To help reinforce Perth’s backcourt, 36ers guard Kevin White will help mentor his younger peers in his fourth year of NBL action. The 33-year-old will look to step in where Damian Martin left off after his Hall of Fame career came to a fitting end after winning his sixth NBL Championship and with the re-signing of Taylor Britt and purchase of John Mooney, some fresh legs will look to insert some explosiveness into the depth of Gleeson’s gang.

Contracted:

Clint Steindl
Jesse Wagstaff
Luke Travers
Mitchell Norton
Wani Swaka Lo Buluk

Re-signed:

Bryce Cotton
Majok Majok (Club Option)
Taylor Britt

Signed:

John Mooney (University of Notre Dame)
Kevin White (Adelaide 36ers)
Todd Blanchfield (The Hawks)

Andrew Bogut to take hiatus, Kings and Bogut part ways for 2020/21

FORMER NBA champion and 2019 National Basketball League (NBL) Most Valuable Player, Andrew Bogut, has made the decision not to re-sign with the Sydney Kings for the upcoming 2020/21 NBL season, but emphasises that this is by no means a retirement announcement.

This comes amidst what has been an unprecedented offseason so far in the NBL’s history.

In a tweet earlier today, Bogut cited, “With everything going on in the world the future does not look too clear, most notably in regards to sporting leagues worldwide.”

“This is by no means a retirement note, but simply saying any concrete decisions are too hard to be made at this point in time,” Bogut would add.

Obviously alluding to the effects that COVID-19 has unleashed upon leagues on an international level, the timing of Bogut’s hiatus does however afford the 35-year-old some benefits on a personal level.

In the tweet posted by Bogut, spending time with his family and affording his body some much needed rest are a couple of things that he will be expensing time doing.

“I have enjoyed being at home with the family and learning more about my kids than I ever could have previously.”

“My body is enjoying the break after playing basketball for 19 straight months and I hope to be back out on the basketball court in the near future!” he would add.

After helping lead the Kings to the NBL Grand Final series this past season and earning an All-NBL second team selection, Bogut would cap off his second season in the NBL with 8.2 points per game, alongside 8.8 rebounds and a field goal efficiency of 58.7 per cent.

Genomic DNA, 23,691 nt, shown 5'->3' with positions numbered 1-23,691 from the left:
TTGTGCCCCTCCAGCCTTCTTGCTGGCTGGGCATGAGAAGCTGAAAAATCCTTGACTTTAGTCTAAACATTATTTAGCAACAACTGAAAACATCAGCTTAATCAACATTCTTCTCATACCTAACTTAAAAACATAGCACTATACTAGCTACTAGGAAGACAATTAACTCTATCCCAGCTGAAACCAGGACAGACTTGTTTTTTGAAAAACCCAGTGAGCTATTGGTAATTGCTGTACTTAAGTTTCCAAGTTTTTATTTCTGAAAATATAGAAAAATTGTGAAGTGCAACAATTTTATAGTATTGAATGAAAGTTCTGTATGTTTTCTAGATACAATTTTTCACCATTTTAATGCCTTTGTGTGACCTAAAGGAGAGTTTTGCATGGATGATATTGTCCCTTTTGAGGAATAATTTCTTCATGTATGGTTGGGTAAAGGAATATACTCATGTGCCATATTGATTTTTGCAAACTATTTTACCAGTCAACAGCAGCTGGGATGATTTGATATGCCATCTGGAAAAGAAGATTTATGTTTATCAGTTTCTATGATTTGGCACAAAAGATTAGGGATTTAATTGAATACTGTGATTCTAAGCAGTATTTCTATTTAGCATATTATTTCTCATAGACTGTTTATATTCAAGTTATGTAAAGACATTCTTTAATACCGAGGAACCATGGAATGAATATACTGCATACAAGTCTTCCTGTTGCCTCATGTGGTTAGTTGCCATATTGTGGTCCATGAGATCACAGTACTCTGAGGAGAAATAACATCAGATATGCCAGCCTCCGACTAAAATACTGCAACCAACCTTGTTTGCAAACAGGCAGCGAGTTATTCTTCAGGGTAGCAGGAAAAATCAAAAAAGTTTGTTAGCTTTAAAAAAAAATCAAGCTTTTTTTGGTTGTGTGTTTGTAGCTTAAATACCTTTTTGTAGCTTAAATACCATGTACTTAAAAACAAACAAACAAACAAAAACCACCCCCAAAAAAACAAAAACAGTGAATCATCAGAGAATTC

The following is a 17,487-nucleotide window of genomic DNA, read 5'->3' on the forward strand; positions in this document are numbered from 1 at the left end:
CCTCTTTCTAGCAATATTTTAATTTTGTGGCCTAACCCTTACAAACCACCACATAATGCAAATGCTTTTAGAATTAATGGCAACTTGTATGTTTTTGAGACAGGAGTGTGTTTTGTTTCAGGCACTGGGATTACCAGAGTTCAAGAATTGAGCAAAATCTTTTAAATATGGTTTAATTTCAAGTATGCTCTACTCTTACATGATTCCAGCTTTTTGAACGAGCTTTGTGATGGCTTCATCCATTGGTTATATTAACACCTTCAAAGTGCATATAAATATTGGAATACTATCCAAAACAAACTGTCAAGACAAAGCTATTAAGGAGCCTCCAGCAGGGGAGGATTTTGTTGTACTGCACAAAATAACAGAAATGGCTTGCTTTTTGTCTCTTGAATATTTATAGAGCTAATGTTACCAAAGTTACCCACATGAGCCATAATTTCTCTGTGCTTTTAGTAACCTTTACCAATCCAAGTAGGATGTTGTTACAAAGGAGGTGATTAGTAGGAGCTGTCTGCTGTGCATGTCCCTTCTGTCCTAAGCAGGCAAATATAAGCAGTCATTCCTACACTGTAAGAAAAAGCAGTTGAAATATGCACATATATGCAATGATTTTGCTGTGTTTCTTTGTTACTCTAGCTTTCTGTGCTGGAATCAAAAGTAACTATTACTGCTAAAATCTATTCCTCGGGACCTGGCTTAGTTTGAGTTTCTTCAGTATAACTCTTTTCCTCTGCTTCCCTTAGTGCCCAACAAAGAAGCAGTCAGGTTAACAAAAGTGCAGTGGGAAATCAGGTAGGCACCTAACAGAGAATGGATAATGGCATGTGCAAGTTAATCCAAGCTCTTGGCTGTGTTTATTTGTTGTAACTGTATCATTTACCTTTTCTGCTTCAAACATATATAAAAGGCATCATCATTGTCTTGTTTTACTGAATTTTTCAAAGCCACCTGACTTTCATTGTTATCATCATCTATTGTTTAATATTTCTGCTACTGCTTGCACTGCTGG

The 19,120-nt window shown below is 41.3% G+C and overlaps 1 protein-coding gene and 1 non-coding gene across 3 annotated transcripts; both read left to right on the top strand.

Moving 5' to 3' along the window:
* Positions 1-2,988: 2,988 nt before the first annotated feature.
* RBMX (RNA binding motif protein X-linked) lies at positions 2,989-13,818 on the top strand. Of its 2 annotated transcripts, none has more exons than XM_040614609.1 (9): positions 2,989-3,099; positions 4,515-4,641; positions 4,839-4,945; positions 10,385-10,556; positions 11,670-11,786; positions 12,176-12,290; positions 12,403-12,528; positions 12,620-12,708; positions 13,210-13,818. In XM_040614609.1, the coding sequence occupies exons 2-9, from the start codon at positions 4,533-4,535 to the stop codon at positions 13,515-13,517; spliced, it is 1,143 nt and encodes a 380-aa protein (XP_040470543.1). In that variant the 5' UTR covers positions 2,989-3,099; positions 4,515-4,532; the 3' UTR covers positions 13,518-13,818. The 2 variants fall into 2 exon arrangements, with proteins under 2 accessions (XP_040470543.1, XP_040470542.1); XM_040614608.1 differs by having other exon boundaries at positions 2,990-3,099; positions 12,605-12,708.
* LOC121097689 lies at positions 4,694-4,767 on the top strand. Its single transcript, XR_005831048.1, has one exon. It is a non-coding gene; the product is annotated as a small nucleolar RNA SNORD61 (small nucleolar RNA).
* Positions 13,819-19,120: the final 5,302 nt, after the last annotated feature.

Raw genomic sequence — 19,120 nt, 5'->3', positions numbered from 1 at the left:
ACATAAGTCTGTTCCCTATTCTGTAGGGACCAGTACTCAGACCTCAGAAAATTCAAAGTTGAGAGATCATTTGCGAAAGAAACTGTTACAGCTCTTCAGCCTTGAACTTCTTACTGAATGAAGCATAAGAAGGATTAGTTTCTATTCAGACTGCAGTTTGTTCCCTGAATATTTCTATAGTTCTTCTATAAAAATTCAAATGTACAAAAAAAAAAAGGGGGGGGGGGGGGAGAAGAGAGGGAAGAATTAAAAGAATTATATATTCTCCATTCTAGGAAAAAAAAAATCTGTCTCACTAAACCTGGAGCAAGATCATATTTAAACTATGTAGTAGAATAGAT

With Bogut’s departure from the Kings for next season coming more than a month before the Free Agency period opens, the shock move presents the Sydney Kings much needed time to search for a replacement five man to lock down their frontcourt for next season’s campaign.

Bogut would conclude his announcement with, “The plan for moving forward? Spending time with my wife and kids, slowly getting back into physical shape, and finally making the most out of time we don’t traditionally get at home”.

The free-agency period for the National Basketball League will commence on the 1st of July.

Young Guns in the NBL: Jae’Sean Tate

IN a team filled with star players sometimes the younger ones can be overlooked, but that did not seem to be the case for Sydney Kings’ big man, Jae’Sean Tate who simply rose to the occasion each and every time he stepped out on court. The 24-year-old consistently showcased his team-first mentality and while doing so went on to be the Kings’ second leading scorer with over 16 points per game in what was an impressive season. It is not often that the young players get a look in when it comes to the high calibre teams as they usually rely on savvy veterans who have played in big games throughout their career to lead the way and assert themselves on the contest. The team then uses the young players just to fill up minutes and keep the good players from not burning out. But the fact that the Kings relied on the 24-year-old to push them past the hump speaks to Tate’s credit. 

The small forward just received All-NBL first team honours in his first season of the NBL, one reason being that Tate possesses centre-like abilities in his skill to box out bigs and clobber the glass – not many scoring small forwards get nearly six rebounds a game. But Tate is mostly known for his efficiency, shooting 66 per cent from the field all season. For a player his size standing at 6’4 and 104kgs, Tate is one of the most athletic players in the league. He is a freight train driving to the rim, rarely able to be stopped. Unmatched in the NBL for his ability to go over the tallest defenders to either slam it home or flick it off the glass ever so smoothly. This explosive athleticism makes Tate one of the most exciting players to watch in the NBL. After a disappointing end to the season for the Kings, expect Tate to come back with a real fire in the belly next season and continue to develop at the high standard he has been producing.

Young Guns in the NBL: Didi Louzada